Prove that if converges, then converges.

Pf: Because for all n, the series converges by comparison with the convergent series . Furthermore, because we can write where both series on the right converge, which implies that converges.

Prove that if converges, then converges.

Pf: Because for all n, the series converges by comparison with the convergent series . Furthermore, because we can write where both series on the right converge, which implies that converges.

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If is positive, continuous, and decreasing for and , then and either both converge or both diverge.

To prove this theorem we first partition the interval into unit intervals. The total areas of the inscribed rectangles and the circumscribed triangles are as follows:

(inscribed area)

(circumscribed area)

The precise area under the graph of from to lies between the inscribed and circumscribed areas which implies . Using the nth partial sum, , we can write this inequality as . Now assuming that converges to L, it follows that for , . Consequently, is bounded and monotonic, and thereby by the Bounded Monotonic Sequence Theorem it converges. So, converges.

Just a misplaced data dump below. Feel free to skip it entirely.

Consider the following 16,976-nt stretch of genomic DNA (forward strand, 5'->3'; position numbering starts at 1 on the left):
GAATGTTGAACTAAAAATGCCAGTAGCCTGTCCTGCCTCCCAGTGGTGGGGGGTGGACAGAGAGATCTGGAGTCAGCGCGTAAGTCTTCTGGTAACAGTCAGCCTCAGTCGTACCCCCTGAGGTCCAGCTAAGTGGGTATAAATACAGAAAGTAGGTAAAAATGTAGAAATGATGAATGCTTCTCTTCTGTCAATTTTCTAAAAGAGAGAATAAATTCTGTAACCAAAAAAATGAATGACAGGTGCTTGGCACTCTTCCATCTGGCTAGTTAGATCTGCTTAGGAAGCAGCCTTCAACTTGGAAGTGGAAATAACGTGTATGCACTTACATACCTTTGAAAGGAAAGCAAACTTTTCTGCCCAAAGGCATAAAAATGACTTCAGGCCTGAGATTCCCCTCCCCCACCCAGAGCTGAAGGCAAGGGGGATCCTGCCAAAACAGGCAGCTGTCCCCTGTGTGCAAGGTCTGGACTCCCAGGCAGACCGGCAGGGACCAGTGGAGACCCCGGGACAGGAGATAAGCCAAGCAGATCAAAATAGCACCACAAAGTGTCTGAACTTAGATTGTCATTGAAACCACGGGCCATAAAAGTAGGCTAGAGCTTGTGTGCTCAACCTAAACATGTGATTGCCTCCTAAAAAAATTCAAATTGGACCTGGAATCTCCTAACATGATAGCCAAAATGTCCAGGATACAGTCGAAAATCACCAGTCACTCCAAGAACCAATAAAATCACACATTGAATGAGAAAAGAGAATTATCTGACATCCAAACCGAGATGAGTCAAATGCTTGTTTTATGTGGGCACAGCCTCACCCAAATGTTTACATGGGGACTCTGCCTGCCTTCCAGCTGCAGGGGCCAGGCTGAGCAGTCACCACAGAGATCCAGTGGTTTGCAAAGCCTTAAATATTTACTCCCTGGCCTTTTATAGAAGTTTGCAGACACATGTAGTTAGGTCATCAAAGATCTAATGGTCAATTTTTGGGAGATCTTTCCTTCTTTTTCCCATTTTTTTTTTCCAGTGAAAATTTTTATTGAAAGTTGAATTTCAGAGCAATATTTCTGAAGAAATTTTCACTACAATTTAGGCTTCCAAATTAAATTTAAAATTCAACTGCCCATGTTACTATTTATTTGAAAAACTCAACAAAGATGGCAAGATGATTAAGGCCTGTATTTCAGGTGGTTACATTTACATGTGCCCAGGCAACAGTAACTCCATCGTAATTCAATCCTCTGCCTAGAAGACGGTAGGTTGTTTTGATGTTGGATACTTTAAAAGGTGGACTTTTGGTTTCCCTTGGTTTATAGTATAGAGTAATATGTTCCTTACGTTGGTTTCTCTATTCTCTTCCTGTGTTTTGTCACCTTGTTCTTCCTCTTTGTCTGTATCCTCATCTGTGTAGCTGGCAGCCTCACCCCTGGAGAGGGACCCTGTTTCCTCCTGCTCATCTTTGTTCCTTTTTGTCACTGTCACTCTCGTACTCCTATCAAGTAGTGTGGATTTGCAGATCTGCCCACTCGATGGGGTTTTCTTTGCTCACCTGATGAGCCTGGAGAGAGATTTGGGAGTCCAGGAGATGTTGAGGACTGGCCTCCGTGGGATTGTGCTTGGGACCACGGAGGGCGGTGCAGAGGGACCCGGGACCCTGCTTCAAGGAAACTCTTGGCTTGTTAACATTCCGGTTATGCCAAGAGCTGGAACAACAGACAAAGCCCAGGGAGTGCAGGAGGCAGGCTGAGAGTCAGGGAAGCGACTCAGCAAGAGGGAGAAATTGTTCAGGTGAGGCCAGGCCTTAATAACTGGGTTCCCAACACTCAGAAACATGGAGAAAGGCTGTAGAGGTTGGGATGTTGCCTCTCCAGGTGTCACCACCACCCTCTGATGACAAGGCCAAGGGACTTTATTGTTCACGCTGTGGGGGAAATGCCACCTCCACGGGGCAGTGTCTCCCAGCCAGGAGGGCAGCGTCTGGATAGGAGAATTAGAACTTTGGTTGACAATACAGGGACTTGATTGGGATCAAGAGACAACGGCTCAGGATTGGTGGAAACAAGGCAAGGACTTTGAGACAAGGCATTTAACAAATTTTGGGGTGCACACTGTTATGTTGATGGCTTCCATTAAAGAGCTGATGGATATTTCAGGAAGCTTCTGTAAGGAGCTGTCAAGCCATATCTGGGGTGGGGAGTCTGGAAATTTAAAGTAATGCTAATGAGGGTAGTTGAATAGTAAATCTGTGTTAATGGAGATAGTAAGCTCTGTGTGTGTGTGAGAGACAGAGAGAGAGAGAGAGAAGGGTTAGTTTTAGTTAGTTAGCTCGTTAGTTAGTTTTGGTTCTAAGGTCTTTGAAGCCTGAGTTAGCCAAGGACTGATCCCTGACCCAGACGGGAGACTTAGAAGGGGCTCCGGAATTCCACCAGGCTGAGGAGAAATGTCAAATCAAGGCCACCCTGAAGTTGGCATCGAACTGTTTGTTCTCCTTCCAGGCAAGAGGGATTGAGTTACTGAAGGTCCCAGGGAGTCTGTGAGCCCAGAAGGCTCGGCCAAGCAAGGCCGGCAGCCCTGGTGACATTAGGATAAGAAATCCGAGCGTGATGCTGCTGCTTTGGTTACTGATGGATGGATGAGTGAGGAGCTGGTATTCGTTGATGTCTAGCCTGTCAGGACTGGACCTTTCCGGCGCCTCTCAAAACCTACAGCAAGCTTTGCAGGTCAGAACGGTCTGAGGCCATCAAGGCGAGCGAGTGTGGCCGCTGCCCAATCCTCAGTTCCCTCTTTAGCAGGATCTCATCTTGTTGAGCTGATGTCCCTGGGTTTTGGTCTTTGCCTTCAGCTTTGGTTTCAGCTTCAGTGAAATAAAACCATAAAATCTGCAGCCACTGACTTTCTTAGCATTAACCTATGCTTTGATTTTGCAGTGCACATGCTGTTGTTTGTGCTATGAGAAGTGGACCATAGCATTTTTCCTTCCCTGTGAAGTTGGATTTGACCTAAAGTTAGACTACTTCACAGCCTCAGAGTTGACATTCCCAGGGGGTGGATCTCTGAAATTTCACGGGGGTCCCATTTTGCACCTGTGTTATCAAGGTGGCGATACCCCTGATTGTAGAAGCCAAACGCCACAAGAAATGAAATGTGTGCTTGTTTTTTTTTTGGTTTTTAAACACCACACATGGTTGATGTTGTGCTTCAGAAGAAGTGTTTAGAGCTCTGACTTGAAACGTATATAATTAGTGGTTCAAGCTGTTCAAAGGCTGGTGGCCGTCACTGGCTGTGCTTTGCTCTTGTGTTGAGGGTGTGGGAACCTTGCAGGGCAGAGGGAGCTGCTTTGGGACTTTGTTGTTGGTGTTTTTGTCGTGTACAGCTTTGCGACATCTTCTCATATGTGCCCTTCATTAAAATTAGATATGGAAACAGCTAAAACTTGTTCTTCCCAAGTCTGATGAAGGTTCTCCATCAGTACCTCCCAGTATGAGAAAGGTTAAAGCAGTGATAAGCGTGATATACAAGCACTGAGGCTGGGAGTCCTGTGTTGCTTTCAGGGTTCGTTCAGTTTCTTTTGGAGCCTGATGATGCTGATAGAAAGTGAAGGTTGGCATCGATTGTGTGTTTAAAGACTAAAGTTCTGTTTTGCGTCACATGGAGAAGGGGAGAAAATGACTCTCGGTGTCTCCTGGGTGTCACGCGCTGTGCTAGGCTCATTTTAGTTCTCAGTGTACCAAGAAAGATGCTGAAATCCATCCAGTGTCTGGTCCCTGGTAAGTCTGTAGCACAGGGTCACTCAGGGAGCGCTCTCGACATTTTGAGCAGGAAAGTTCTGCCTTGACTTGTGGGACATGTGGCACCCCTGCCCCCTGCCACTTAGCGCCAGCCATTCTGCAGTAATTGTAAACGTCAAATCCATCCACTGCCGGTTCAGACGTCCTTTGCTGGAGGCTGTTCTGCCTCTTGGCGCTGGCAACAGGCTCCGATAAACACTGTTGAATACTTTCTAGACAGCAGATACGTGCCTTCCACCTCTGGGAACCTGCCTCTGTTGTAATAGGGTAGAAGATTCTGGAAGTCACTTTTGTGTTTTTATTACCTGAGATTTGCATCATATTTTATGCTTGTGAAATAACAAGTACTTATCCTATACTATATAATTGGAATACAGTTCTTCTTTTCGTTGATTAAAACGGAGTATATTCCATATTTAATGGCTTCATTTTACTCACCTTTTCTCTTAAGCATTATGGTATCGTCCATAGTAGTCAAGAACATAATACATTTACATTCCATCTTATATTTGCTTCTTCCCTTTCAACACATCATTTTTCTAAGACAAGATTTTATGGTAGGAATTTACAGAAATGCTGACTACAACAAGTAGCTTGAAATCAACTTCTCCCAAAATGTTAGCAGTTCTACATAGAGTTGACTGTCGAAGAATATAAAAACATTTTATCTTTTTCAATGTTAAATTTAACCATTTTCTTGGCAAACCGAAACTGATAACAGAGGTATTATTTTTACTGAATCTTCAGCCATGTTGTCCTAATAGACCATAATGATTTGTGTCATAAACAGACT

In this post I want to explain how a definite integral can be used to find the arc length of a curve because I think that it is fascinating that integrals have functions other than just finding the area under curves. Let us start with a definition:

A **RECTIFIABLE **curve is one that has a finite arc length. A sufficient condition for the graph of a function to be rectifiable between and is that be continuous on . Such a function is **continuously differentiable** on , and its graph on the interval is a **smooth curve**.

Now let’s consider a function that is continuously differentiable on the interval . We can approximate the graph of by *n *line segments whose endpoints are determined by the partition:

By letting and , we can approximate the length of the graph by the following:

This approximation becomes more and more precise as . Therefore the length of the graph is

Because exists for each in , the Mean Value Theorem guarantees the existence of in such that

Because is continuous on , it follows that is also continuous and therefore integrable on , which implies that =